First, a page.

Oriollo vs Jenkins Martin vs Wood (let's say Tama Star or other high end)

Matched Gripper

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Great info here, thanks.

From what I'm hearing it sounds like the JMs would be more to my liking than the Oriollo's. But they both sound like very nice drums.

gabo
Have you seen the Oriollo/Sinclair videos?
 

Steech

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I'm madly in love with my J-M kit (13/16/24, with a 10 tom on order). It's true all-arounder kit. They have tons of head room, but are still responsive at low volume. It's such a cliché on forums like this, but it's the best drum set I've ever owned and they sound special enough that non-drummers/sound guys/bandmates go out of their way to compliment how they sound. I like that they're very responsive to different head combinations, or at least more so than other kits I've owned.

I haven't played an Oriollo aluminum kit, but I have limited experience with A&F aluminum shells from playing a kit in a local shop. The aluminum is much drier compared to the fiberglass. I personally prefer the fiberglass, but it's subjective. I sadly haven't had any studio sessions myself since buying them. However, I lent them to my friend Trent to record this album: https://coastlands.bandcamp.com/album/death
I love the idea of a 10/13/16 tom setup, regardless of BD size. It seems like such a smart way to get a super wide frequency range dialed in. I’ll have to try that out someday.
 

gbow

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So the lesson from this thread is...

JM wound fiberglass drums and Oriollo seamless aluminum and copper drums don't take a back seat to anyone!

They both offer top quality products in both sound and aesthetics. They deserve your attention and consideration when looking for your "dream kit."

Do they offer a different sound and vibe to a wood kit? Maybe a bit, but probably less than most people would realize. While the materials used don't instantly take your mind to "warm and punchy," they indeed are.

IMO, in a blind listening test, most would have a difficult time picking out these from Maple, Birch, Oak, Bubinga, Beech, Mahogany, etc. Those different woods and different ply configurations, different bearing edges, and different hoops seem to offer as much variation as these drums do.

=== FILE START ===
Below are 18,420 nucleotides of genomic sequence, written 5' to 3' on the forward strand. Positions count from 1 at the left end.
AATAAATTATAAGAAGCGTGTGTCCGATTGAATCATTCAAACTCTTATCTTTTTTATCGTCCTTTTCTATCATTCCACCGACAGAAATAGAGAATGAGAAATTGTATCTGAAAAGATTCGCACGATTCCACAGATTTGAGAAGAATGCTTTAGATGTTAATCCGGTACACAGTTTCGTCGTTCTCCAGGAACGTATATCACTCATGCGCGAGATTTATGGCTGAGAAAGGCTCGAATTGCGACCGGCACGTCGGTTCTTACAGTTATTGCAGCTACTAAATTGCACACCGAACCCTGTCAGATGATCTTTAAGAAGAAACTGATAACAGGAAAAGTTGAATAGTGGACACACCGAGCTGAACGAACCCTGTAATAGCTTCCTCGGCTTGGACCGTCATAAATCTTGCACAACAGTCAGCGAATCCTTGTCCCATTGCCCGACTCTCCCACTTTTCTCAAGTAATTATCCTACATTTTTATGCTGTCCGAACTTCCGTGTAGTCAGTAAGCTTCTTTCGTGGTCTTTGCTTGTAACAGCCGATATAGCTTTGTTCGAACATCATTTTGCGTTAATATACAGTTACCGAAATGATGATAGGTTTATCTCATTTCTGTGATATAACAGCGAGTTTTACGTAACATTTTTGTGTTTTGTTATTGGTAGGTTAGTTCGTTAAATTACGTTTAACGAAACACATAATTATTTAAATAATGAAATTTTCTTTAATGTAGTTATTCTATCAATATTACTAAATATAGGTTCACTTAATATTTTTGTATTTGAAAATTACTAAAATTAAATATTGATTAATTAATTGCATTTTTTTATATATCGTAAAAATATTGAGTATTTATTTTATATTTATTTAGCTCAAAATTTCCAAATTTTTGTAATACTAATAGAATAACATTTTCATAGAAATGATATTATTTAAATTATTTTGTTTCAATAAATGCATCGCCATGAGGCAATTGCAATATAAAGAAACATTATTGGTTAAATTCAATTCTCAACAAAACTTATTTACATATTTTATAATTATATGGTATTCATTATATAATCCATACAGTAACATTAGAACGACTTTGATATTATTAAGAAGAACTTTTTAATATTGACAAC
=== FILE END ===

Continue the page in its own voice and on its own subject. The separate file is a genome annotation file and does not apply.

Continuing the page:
gabo
 

DanRH

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So the lesson from this thread is...

JM wound fiberglass drums and Oriollo seamless aluminum and copper drums don't take a back seat to anyone!

They both offer top quality products in both sound and aesthetics. They deserve your attention and consideration when looking for your "dream kit."

Do they offer a different sound and vibe to a wood kit? Maybe a bit, but probably less than most people would realize. While the materials used don't instantly take your mind to "warm and punchy," they indeed are.

IMO, in a blind listening test, most would have a difficult time picking out these from Maple, Birch, Oak, Bubinga, Beech, Mahogany, etc. Those different woods and different ply configurations, different bearing edges, and different hoops seem to offer as much variation as these drums do.

gabo
100%
 

Steech

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So the lesson from this thread is...

JM wound fiberglass drums and Oriollo seamless aluminum and copper drums don't take a back seat to anyone!

They both offer top quality products in both sound and aesthetics. They deserve your attention and consideration when looking for your "dream kit."

Do they offer a different sound and vibe to a wood kit? Maybe a bit, but probably less than most people would realize. While the materials used don't instantly take your mind to "warm and punchy," they indeed are.

IMO, in a blind listening test, most would have a difficult time picking out these from Maple, Birch, Oak, Bubinga, Beech, Mahogany, etc. Those different woods and different ply configurations, different bearing edges, and different hoops seem to offer as much variation as these drums do.

gabo
Yup.
 

fusseltier

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I've got my 8 Piece tama star walnut and matching 14x6.5 snare on the power tower rack system and many cymbals. Some casters would help if you don't want to remove anything because it is very heavy.
 

Steech

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The J-M kits are consistently one of the top sounding kits at the Chicago Vintage drum show . They are my favourite non wood shell drums made today .
How pricey are they compared to other high end kits? As in what would a 5-piece kit cost more or less?
 


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